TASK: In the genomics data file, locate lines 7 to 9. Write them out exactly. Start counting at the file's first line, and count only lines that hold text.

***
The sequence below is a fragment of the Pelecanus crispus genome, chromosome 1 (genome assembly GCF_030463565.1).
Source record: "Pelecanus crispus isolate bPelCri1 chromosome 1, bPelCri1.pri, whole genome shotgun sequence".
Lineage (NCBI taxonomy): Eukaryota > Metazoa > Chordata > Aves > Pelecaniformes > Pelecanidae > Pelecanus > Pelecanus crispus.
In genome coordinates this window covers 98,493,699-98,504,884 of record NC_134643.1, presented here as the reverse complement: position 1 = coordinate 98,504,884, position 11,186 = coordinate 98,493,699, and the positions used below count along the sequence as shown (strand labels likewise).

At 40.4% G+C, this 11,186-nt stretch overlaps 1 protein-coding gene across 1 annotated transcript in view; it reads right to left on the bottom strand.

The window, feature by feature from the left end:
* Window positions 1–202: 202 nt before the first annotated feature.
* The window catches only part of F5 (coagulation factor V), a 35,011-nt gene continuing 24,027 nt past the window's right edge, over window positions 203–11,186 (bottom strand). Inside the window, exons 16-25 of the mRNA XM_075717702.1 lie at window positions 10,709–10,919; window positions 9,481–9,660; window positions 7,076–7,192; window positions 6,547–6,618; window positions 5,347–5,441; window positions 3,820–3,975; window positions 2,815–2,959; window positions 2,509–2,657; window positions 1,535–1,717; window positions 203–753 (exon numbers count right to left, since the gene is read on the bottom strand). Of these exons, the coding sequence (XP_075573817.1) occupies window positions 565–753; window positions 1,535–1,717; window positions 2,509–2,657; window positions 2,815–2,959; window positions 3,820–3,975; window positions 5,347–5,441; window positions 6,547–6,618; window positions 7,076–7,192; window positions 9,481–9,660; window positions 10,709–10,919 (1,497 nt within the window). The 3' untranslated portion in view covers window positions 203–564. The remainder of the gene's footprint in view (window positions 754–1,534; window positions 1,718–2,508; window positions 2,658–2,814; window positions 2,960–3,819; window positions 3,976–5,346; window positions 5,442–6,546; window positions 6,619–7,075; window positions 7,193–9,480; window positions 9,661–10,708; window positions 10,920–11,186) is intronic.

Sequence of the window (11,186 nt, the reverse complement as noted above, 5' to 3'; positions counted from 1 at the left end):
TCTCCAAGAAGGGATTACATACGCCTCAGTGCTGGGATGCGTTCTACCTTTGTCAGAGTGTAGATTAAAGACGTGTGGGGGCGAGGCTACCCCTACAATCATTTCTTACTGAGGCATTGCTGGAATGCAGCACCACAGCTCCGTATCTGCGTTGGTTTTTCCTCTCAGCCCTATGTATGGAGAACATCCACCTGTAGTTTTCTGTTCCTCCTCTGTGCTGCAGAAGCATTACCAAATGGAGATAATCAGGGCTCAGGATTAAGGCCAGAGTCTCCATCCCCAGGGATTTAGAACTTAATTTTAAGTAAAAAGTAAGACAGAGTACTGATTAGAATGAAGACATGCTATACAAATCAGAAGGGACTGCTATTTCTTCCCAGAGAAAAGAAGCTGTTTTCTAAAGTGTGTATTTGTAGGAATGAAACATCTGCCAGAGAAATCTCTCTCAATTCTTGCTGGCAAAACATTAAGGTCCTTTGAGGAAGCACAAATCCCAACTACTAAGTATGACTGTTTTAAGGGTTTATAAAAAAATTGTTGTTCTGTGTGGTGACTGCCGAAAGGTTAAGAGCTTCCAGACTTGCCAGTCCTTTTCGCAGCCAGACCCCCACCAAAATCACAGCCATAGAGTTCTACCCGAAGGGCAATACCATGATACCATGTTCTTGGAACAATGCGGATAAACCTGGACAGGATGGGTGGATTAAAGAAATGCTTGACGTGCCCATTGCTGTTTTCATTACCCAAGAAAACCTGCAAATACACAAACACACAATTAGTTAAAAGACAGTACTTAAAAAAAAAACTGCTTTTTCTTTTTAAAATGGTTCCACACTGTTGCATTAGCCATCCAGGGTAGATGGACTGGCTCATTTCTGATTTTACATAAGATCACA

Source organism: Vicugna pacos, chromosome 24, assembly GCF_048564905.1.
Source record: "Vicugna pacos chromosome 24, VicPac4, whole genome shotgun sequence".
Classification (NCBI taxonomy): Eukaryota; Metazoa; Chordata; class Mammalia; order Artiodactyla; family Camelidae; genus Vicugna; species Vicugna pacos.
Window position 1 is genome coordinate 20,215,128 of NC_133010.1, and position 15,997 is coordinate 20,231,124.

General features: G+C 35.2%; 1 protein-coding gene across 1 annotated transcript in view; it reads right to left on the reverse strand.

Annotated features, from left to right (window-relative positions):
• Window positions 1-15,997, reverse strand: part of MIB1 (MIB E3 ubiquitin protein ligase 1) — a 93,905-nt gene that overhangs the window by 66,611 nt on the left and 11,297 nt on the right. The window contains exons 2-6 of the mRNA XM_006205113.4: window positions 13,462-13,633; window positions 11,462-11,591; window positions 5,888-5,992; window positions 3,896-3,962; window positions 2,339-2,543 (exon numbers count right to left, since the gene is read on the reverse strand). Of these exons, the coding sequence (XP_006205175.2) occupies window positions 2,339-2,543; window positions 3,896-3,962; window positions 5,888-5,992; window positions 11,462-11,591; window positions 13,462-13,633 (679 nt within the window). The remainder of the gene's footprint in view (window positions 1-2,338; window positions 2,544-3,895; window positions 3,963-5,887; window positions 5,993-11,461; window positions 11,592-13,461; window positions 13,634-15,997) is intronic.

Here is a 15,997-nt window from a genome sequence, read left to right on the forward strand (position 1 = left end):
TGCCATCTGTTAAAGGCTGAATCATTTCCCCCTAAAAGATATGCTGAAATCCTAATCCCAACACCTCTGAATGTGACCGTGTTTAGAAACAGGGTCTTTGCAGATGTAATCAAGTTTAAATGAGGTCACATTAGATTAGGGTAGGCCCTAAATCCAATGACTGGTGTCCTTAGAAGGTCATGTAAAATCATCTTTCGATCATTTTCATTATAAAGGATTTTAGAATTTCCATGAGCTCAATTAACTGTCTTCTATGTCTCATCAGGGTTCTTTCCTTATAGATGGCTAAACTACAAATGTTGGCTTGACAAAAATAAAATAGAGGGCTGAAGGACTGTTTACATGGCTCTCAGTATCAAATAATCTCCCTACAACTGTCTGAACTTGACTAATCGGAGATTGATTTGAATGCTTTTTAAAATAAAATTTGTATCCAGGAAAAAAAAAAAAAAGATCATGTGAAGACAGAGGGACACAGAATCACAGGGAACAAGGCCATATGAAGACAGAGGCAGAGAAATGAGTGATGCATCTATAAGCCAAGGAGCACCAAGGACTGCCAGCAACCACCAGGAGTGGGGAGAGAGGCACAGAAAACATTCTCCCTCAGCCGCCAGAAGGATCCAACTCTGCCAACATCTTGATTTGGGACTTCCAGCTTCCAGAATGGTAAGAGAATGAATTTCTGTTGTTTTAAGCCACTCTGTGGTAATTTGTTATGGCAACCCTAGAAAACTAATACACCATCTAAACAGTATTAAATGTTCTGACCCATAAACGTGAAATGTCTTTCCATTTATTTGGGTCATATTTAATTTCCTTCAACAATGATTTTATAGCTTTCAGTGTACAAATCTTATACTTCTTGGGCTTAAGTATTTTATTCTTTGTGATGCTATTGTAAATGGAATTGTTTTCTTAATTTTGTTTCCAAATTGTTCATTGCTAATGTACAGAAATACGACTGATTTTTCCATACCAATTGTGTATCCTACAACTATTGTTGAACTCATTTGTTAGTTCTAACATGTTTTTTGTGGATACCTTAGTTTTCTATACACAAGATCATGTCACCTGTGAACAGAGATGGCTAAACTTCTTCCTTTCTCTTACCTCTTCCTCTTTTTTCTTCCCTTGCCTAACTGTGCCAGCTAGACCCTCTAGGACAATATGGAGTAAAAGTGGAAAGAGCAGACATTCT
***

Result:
* Window positions 1–202: 202 nt before the first annotated feature.
* The window catches only part of F5 (coagulation factor V), a 35,011-nt gene continuing 24,027 nt past the window's right edge, over window positions 203–11,186 (bottom strand). Inside the window, exons 16-25 of the mRNA XM_075717702.1 lie at window positions 10,709–10,919; window positions 9,481–9,660; window positions 7,076–7,192; window positions 6,547–6,618; window positions 5,347–5,441; window positions 3,820–3,975; window positions 2,815–2,959; window positions 2,509–2,657; window positions 1,535–1,717; window positions 203–753 (exon numbers count right to left, since the gene is read on the bottom strand). Of these exons, the coding sequence (XP_075573817.1) occupies window positions 565–753; window positions 1,535–1,717; window positions 2,509–2,657; window positions 2,815–2,959; window positions 3,820–3,975; window positions 5,347–5,441; window positions 6,547–6,618; window positions 7,076–7,192; window positions 9,481–9,660; window positions 10,709–10,919 (1,497 nt within the window). The 3' untranslated portion in view covers window positions 203–564. The remainder of the gene's footprint in view (window positions 754–1,534; window positions 1,718–2,508; window positions 2,658–2,814; window positions 2,960–3,819; window positions 3,976–5,346; window positions 5,442–6,546; window positions 6,619–7,075; window positions 7,193–9,480; window positions 9,661–10,708; window positions 10,920–11,186) is intronic.

Sequence of the window (11,186 nt, the reverse complement as noted above, 5' to 3'; positions counted from 1 at the left end):